Tuesday, December 9, 2014

Survival Skills in the Gila

On a recent trip to the Gila Wilderness, I spent three days camping at Gila Hot Springs, just a stone's throw from Doc Campbell s, icon of the Continental Divide Trail's rugged experience. When I gave him a twenty to purchase a 12 ounce bottle of orange juice, he grumbled, "Don't you have anything smaller?"
"Nope," I said, "Sorry."
Begrudgingly he took the twenty, charged me 2.25 for the juice, and counted out three fives, two ones, and three quarters.

Truth was, I needed the bottle. It would fit in my jacket pocket.
So, the point of the trip was to hang out with a friend, try some survival techniques, and perhaps scout some free camping for my new motor home.

Photos and video to follow, but bottom line, the Dakota fire pit built at Apache Creek, centrally placed under a huge tarp, worked pretty sweet at base-camp in driving rain. The holes in said tarp provided a funnel effect to collect water.  Gallons of water were collected in less than an hour.
We tested heating rocks in a blazing fire, placing them in a large kettle and bringing the sealed kettle into the tent. Although you could smell some ash, the radiating heat was quite welcome and lasted until 3 a.m.
Similarly, a large rock was heated to unbearable temps, wrapped in a flannel shirt and slid into the sleeping bag. It maintained heat until 6 a.m.
At the hot springs, I used a water bottle filled with the 160 degree water. Made a huge difference as temperatures dropped 40 degrees overnight resulting in sub-freezing temps.

By scouting the free campground at Apache Creek, off highway 12, we were able to see pictographs, Mexican Wolf ravaged carcass, pueblo ruins and ascertain the viability of lean-to shelter building beneath a massive Ponderosa Pine. A small herd of javalina hogs provided fresh sign.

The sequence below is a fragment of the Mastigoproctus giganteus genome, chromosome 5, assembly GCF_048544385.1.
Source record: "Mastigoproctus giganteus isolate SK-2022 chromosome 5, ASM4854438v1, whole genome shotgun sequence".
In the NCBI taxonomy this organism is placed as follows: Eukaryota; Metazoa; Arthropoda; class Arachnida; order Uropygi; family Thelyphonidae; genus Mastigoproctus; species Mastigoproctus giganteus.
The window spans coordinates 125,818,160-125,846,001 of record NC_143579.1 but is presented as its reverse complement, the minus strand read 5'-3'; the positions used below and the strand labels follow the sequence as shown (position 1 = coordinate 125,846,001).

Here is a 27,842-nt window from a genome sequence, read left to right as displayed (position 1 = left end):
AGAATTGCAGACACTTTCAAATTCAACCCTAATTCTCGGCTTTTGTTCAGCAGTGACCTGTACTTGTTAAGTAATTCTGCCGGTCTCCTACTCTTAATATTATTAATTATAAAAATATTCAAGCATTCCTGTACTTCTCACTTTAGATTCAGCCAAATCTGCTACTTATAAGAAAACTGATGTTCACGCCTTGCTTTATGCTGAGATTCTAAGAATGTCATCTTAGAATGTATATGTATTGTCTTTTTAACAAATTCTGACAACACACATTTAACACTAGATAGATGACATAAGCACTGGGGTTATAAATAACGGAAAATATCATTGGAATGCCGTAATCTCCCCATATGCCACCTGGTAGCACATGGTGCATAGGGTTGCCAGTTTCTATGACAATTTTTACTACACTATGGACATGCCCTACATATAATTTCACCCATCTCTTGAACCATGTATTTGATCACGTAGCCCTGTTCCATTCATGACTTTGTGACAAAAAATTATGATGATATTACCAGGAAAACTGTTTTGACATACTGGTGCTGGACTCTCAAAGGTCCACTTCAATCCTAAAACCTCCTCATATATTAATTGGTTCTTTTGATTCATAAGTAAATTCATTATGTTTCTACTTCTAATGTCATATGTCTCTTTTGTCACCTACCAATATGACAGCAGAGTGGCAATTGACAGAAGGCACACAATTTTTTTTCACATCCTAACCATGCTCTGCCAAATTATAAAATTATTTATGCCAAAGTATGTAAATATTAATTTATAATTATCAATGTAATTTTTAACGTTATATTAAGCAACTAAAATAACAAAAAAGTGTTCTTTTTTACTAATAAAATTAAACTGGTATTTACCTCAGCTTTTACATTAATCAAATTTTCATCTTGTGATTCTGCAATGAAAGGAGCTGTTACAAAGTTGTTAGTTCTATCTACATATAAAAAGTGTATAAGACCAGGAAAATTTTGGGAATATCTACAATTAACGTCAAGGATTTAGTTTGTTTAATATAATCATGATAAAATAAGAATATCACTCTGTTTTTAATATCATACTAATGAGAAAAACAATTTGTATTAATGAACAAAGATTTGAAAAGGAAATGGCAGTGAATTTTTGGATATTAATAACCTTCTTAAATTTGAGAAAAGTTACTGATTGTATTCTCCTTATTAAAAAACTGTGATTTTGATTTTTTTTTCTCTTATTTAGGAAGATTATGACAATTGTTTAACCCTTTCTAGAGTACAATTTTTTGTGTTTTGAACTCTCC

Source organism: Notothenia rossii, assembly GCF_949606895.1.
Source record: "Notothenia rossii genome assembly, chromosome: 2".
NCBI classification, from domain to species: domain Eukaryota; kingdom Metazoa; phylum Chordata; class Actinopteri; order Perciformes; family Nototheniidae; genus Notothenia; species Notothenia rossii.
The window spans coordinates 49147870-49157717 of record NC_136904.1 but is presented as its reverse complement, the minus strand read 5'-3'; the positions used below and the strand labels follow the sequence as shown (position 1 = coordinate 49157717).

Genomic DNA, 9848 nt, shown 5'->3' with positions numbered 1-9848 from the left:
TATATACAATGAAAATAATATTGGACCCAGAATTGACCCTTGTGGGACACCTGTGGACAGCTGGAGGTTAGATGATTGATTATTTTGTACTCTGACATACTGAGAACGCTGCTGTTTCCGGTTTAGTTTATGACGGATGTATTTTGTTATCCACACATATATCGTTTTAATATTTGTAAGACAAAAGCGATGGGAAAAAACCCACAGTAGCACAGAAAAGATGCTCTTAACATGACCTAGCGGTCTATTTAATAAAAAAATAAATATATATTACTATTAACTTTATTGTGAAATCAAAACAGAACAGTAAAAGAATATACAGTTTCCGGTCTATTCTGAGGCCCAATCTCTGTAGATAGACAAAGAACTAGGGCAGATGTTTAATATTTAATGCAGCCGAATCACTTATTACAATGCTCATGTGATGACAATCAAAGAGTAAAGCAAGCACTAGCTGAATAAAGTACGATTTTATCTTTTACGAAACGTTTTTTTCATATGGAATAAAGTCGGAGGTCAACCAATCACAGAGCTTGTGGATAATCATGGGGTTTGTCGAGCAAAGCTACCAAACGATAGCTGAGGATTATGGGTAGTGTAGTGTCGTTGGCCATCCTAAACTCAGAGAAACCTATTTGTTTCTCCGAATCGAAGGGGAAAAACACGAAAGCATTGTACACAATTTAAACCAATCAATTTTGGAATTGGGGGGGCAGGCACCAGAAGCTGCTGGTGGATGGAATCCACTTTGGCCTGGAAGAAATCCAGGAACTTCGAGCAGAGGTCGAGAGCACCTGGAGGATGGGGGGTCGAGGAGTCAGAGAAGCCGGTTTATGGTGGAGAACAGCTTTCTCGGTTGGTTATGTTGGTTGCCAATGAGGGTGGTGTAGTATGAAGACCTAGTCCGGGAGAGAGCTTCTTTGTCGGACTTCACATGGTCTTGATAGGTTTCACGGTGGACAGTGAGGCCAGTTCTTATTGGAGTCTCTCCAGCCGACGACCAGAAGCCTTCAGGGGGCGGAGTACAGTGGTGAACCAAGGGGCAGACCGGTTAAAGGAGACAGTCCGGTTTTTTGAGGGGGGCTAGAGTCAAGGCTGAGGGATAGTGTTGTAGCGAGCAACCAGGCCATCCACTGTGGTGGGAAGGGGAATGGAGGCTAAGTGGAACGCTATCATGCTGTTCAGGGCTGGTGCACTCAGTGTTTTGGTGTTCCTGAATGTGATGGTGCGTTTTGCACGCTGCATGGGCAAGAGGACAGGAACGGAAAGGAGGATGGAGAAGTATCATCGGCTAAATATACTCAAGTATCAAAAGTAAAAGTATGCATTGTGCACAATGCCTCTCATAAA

I learned too, that silence is golden and if you're going to bother talking, make it meaningful. Skip the angry swearing and baby talk. Aggravating as hell.

The Hot Springs is privately owned and costs $5 a day per person, comes with 160 degree potable water rushing from a spout and three separate, immaculately maintained 'tubs'. Those few campers utilizing it like we were also were as gypsies, not certain of where the road would take them. A 40 foot blue bus was among the most interesting campers, and gave me courage to bring my 34 foot rig along those winding roads, should I decide to drive, rather than fly, next time.

Again, once I get home, I'll download photos from camera to web.
Minimalism plays a huge part in maintaining sanity among the traveler. Frost and dew fell heavily, making drying gear a process of stringing up lines. The River added to unexpected moisture there in sub-desert climes.

And like us, everyone staying at this campground had a story to share, one filled with lessons and smiles. I found there was a lot to learn, just listening, and keeping my eyes open.

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